The governor of Tennessee is about to sign a bill targeting drag performers, the latest in a wave of anti-LGBTQ legislation orchestrated by the religious right.During a hearing on a similar anti-drag bill in Montana, Representative Zoe Zephyr stood up and told the legislative body:
The bill purports to be about drag, and let me start by saying what drag is. Drag is art. Drag is beautiful. Drag is important to my community.
What supporters of these bills seem most angry about is a program called Drag Queen Story Hour, which they claim is an attempt to indoctrinate kids into the gay agenda, or something. In reality, the program was started by queer author Michelle Tea, who couldn’t find any reading circles for LGBTQ families after becoming a mother. It wasn’t initially created for straight people at all, as Zephyr explained:
We adopted children, we grew up. And now, we’re taking some of our children, and sharing an art form that is valuable to our community in a way that is age-appropriate to them.
Drag is no stranger to moral panic, as an art form that has been challenging social norms for centuries. In his book on drag history, the late gay journalist Roger Baker explains that the stage was a place where firmly held social codes for dress and behavior in Elizabethan England were not so firm:
..Actors were given permission to violate these codes, and when the social codes are broken then the puritan imagination can run riot — usually into visions of sexual mayhem.
In 1597, the Lord Mayor of London accused the theatre of being “a special cause of corrupting youth”, and here we are in 2023, over 400 years later, with conservative politicians still repeating the same tired shit! In response to the attacks the program has received, DQSH performer Lil Miss Hot Mess told LGBTQ Nation:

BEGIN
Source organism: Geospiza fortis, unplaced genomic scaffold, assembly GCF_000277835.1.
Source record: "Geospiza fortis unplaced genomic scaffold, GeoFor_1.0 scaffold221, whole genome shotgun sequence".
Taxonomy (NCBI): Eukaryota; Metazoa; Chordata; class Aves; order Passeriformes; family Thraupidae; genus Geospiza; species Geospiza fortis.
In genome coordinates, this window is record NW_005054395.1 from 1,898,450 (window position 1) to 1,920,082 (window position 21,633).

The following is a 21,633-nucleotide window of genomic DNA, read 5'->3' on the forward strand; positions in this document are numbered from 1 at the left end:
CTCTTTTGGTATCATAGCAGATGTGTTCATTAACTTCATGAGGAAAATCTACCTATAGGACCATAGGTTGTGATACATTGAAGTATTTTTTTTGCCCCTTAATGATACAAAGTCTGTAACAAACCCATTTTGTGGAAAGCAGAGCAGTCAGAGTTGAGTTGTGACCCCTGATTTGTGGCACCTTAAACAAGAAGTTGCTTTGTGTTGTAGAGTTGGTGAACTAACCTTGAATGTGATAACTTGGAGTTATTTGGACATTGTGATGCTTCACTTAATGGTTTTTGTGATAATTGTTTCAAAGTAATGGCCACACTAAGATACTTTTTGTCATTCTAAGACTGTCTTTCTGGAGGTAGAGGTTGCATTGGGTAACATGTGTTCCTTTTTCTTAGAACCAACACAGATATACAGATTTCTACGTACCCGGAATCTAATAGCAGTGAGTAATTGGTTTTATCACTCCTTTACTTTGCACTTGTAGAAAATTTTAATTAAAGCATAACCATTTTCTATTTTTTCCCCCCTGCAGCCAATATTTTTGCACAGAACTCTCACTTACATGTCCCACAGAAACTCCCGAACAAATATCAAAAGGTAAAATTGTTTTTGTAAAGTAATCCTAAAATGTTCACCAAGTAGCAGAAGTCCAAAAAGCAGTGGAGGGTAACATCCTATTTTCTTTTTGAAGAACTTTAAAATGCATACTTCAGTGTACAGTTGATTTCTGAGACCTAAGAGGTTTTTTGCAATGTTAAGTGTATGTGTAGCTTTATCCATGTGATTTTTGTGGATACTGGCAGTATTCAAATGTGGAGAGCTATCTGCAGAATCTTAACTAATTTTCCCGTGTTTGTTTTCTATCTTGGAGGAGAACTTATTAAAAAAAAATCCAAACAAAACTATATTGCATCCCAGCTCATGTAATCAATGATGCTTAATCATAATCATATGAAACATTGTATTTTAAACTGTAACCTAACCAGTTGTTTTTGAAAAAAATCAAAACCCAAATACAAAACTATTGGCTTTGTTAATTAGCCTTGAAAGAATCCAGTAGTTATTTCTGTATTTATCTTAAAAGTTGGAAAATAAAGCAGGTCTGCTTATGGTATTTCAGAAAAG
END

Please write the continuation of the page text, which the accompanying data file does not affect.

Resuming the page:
…Drag Queen Story Hour might be a face of queer culture at the moment, but the bigoted response is what we’ve dealt with for centuries. They like to think it’s some new culture war, but it’s them trying to keep alive this culture war that no one on our side is actually fighting. We’re trying to live our lives and make the world a more fabulous place, and they’re trying to drag us back to the Dark Ages.
I did a bit of digging to see what the anti-trans side is really saying about Drag Queen Story Hour, because I don’t think it’s possible to make a good argument if you don’t understand what you’re arguing against. One thing that kept coming up in the horrid blog posts I subjected myself to was a 2021 paper written by Lil Miss Hot Mess, who is also a media studies professor, and education researcher Harper Keenan.
It’s called Drag Pedagogy: The playful practice of queer imagination in early childhood, and honestly, I love it. Anti-trans groups have been deliberately misreading this text and presenting it as proof that queer people are preying on children.This is a bold-faced lie; what the paper really does is present an approach to early education that values unproductive play, “defanging” shame through camp, and embracing disruption instead of punishing it.
Of the drag queen, they write:
“She breaks the limiting stereotype of a teacher: she is loud, extravagant, and playful. She encourages children to think for themselves and even to break the rules.. She is a queer teacher.”